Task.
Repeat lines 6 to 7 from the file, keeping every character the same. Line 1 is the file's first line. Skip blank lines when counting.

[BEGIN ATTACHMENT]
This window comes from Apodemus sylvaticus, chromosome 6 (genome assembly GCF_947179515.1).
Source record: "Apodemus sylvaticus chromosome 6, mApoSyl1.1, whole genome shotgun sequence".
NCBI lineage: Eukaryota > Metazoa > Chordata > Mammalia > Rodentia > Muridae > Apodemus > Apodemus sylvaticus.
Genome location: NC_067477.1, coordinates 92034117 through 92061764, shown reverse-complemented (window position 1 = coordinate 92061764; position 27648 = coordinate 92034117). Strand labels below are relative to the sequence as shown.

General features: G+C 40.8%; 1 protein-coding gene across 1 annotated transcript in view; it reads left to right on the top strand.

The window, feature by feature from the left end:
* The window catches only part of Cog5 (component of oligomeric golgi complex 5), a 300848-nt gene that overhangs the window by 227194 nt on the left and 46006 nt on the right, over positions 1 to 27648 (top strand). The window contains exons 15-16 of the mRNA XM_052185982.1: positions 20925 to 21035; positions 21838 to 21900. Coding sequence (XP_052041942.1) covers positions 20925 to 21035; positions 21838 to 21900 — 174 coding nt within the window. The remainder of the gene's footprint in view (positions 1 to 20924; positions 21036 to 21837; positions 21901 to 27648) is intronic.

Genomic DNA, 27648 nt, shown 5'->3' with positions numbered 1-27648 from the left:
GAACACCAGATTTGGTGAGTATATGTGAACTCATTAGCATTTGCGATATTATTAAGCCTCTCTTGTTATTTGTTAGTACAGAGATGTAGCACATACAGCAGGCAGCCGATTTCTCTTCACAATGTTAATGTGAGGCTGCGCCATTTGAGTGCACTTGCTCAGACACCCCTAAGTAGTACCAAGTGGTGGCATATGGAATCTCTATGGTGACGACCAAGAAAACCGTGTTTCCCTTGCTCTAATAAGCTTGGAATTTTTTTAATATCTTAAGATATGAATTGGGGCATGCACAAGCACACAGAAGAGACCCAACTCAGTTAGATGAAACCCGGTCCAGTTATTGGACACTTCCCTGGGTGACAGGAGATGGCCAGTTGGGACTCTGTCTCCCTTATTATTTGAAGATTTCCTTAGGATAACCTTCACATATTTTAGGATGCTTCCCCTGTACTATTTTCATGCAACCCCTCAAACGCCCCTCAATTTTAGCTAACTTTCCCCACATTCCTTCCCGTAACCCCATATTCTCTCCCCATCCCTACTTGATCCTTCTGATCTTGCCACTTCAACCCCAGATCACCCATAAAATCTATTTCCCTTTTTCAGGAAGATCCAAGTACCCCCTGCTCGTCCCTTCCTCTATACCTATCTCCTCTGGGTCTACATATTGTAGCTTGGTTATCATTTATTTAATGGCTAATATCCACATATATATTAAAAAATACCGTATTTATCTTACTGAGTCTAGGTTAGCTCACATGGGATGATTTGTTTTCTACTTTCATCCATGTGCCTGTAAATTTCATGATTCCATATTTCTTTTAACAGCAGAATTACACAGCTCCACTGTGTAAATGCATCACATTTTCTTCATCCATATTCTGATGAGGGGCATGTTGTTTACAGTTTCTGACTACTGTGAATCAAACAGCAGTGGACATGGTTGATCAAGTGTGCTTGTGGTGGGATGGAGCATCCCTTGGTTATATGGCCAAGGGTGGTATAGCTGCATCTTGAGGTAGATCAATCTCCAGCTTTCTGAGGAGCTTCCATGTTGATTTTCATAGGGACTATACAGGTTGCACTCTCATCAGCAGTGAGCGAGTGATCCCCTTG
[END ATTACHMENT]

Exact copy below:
The window, feature by feature from the left end:
* The window catches only part of Cog5 (component of oligomeric golgi complex 5), a 300848-nt gene that overhangs the window by 227194 nt on the left and 46006 nt on the right, over positions 1 to 27648 (top strand). The window contains exons 15-16 of the mRNA XM_052185982.1: positions 20925 to 21035; positions 21838 to 21900. Coding sequence (XP_052041942.1) covers positions 20925 to 21035; positions 21838 to 21900 — 174 coding nt within the window. The remainder of the gene's footprint in view (positions 1 to 20924; positions 21036 to 21837; positions 21901 to 27648) is intronic.